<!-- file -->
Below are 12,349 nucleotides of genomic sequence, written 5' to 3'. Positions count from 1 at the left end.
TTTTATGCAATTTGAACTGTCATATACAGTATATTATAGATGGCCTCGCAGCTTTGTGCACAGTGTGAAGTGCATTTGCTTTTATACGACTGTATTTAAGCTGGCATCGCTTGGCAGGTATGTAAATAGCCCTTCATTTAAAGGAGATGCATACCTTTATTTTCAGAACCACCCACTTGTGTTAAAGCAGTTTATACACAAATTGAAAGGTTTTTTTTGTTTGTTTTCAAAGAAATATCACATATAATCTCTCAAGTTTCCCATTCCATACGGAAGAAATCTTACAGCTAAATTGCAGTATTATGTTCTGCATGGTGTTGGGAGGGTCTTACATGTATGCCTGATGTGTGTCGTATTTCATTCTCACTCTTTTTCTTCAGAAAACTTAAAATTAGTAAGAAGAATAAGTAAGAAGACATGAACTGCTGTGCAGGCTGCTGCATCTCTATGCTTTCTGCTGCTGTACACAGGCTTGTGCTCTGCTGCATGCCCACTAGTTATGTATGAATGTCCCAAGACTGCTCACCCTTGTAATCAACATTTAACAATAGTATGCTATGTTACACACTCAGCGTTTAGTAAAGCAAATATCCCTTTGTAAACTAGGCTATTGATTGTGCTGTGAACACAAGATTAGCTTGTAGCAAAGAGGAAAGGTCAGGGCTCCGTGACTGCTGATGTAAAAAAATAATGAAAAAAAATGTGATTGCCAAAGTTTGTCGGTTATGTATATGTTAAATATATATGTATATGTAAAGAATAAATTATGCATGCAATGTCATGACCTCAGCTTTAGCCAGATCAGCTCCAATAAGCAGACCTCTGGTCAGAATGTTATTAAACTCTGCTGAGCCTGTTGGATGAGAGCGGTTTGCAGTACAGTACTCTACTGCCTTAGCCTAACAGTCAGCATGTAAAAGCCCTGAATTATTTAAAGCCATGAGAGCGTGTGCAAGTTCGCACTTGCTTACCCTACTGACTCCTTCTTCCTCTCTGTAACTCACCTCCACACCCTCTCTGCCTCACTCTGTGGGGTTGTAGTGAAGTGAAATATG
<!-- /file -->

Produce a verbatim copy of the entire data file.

Below are 12,349 nucleotides of genomic sequence, written 5' to 3'. Positions count from 1 at the left end.
TTTTATGCAATTTGAACTGTCATATACAGTATATTATAGATGGCCTCGCAGCTTTGTGCACAGTGTGAAGTGCATTTGCTTTTATACGACTGTATTTAAGCTGGCATCGCTTGGCAGGTATGTAAATAGCCCTTCATTTAAAGGAGATGCATACCTTTATTTTCAGAACCACCCACTTGTGTTAAAGCAGTTTATACACAAATTGAAAGGTTTTTTTTGTTTGTTTTCAAAGAAATATCACATATAATCTCTCAAGTTTCCCATTCCATACGGAAGAAATCTTACAGCTAAATTGCAGTATTATGTTCTGCATGGTGTTGGGAGGGTCTTACATGTATGCCTGATGTGTGTCGTATTTCATTCTCACTCTTTTTCTTCAGAAAACTTAAAATTAGTAAGAAGAATAAGTAAGAAGACATGAACTGCTGTGCAGGCTGCTGCATCTCTATGCTTTCTGCTGCTGTACACAGGCTTGTGCTCTGCTGCATGCCCACTAGTTATGTATGAATGTCCCAAGACTGCTCACCCTTGTAATCAACATTTAACAATAGTATGCTATGTTACACACTCAGCGTTTAGTAAAGCAAATATCCCTTTGTAAACTAGGCTATTGATTGTGCTGTGAACACAAGATTAGCTTGTAGCAAAGAGGAAAGGTCAGGGCTCCGTGACTGCTGATGTAAAAAAATAATGAAAAAAAATGTGATTGCCAAAGTTTGTCGGTTATGTATATGTTAAATATATATGTATATGTAAAGAATAAATTATGCATGCAATGTCATGACCTCAGCTTTAGCCAGATCAGCTCCAATAAGCAGACCTCTGGTCAGAATGTTATTAAACTCTGCTGAGCCTGTTGGATGAGAGCGGTTTGCAGTACAGTACTCTACTGCCTTAGCCTAACAGTCAGCATGTAAAAGCCCTGAATTATTTAAAGCCATGAGAGCGTGTGCAAGTTCGCACTTGCTTACCCTACTGACTCCTTCTTCCTCTCTGTAACTCACCTCCACACCCTCTCTGCCTCACTCTGTGGGGTTGTAGTGAAGTGAAATATG